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Australia Perth businessman Chris Marco's alleged Ponzi scheme left investors billions short, court told

02:21  29 october  2020
02:21  29 october  2020 Source:   abc.net.au

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Six Malaysian men visit Perth seeking .5 million they lost when an alleged Ponzi property The men were left disappointed when a meeting with Ms Macpherson at a Belmont cafe was cut short when Father and son investors Sanjay ( left ) and Kumar are hoping to recover what they invested .

The Ponzi scheme collapsed earlier this month after Woodbridge stopped paying investors and filed for Chapter 11 bankruptcy protection, the The SEC says it' s pursuing the "return of allegedly ill-gotten gains with interest and financial penalties." An initial court hearing has been scheduled for December

a sign on a pole: One of the many properties owned by Chris Marco's company AMS Holdings (WA) Pty Ltd. (ABC News: Elicia Kennedy) © Provided by ABC NEWS One of the many properties owned by Chris Marco's company AMS Holdings (WA) Pty Ltd. (ABC News: Elicia Kennedy)

The Federal Court has heard allegations Perth businessman Chris Marco ran a Ponzi scheme of "significant proportions" which left his investors $2.1 billion short of what they could have earned if he had delivered on his promises.

The corporate watchdog wants Mr Marco's investment schemes — run through businesses including AMS Holdings (WA) Pty Ltd and a trustee company — wound up.

The Australian Securities and Investments Commission (ASIC) claims Mr Marco ran an unregistered management investment scheme and also ran a financial services business without a licence from 2010.

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The U. S . SEC has announced that a federal court in Florida has approved judgments against a .2 billion Ponzi scheme that targeted over 8,000 retail investors across the country. It is unlikely to the last Ponzi scheme , given recent history, including Bernard Madoff' s massive Ponzi scheme .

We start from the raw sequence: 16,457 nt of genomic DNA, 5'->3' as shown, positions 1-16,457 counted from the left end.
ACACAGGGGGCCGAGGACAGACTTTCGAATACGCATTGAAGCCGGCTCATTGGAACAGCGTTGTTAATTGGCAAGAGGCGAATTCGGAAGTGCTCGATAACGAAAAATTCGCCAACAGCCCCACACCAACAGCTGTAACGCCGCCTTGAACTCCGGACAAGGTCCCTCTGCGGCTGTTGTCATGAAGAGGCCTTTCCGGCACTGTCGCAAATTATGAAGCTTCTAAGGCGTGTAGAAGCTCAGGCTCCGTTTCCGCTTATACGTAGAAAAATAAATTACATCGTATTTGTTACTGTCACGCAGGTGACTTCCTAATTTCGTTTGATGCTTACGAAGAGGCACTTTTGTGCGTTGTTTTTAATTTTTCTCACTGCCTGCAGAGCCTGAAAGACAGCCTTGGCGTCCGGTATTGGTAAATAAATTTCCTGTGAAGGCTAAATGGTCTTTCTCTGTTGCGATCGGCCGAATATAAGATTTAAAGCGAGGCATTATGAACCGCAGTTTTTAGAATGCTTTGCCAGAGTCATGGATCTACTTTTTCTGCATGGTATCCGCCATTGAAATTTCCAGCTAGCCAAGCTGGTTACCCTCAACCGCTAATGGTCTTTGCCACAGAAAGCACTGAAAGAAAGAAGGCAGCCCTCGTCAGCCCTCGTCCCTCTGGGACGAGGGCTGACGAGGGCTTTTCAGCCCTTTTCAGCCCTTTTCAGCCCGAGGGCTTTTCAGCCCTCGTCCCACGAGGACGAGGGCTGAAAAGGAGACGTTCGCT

Named after Charles Ponzi , Ponzi schemes come in all shapes and sizes but have certain elements in common. The details of the supposed business are often. Investors in the scheme were required to wait approximately three months before withdrawing their capital, but with fantastic profits in return.

It also alleges millions of dollars raised by Mr Marco were used to buy, renovate and develop property, as well as invest in shares and buy classic cars.

Court hears investors received $213.3 million

In a Federal Court hearing in Perth yesterday, ASIC claimed that more than 310 investors had contributed $261.5 million to Mr Marco's investment scheme and he had paid out $213.3 million to them.

But this was still significantly less than the $2.1 billion which ASIC alleged was owed to the investors if the promised returns of their contracts were fulfilled.

Sections of affidavits from several investors were read out in court, detailing how Mr Marco had told them the minimum amount to invest in his scheme was $100,000.

The money would go into a pool of funds in a trust account which would be invested overseas, and they would receive a return of 7 per cent in three months.

The court also heard of examples of some investors earning higher rates of interest over different lengths of time, with one receiving a 41 per cent return on a two-month investment.

In November 2018, it froze the assets of Mr Marco and AMS Holdings.

The trial before Justice Neil McKerracher is due to finish today.

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This is interesting!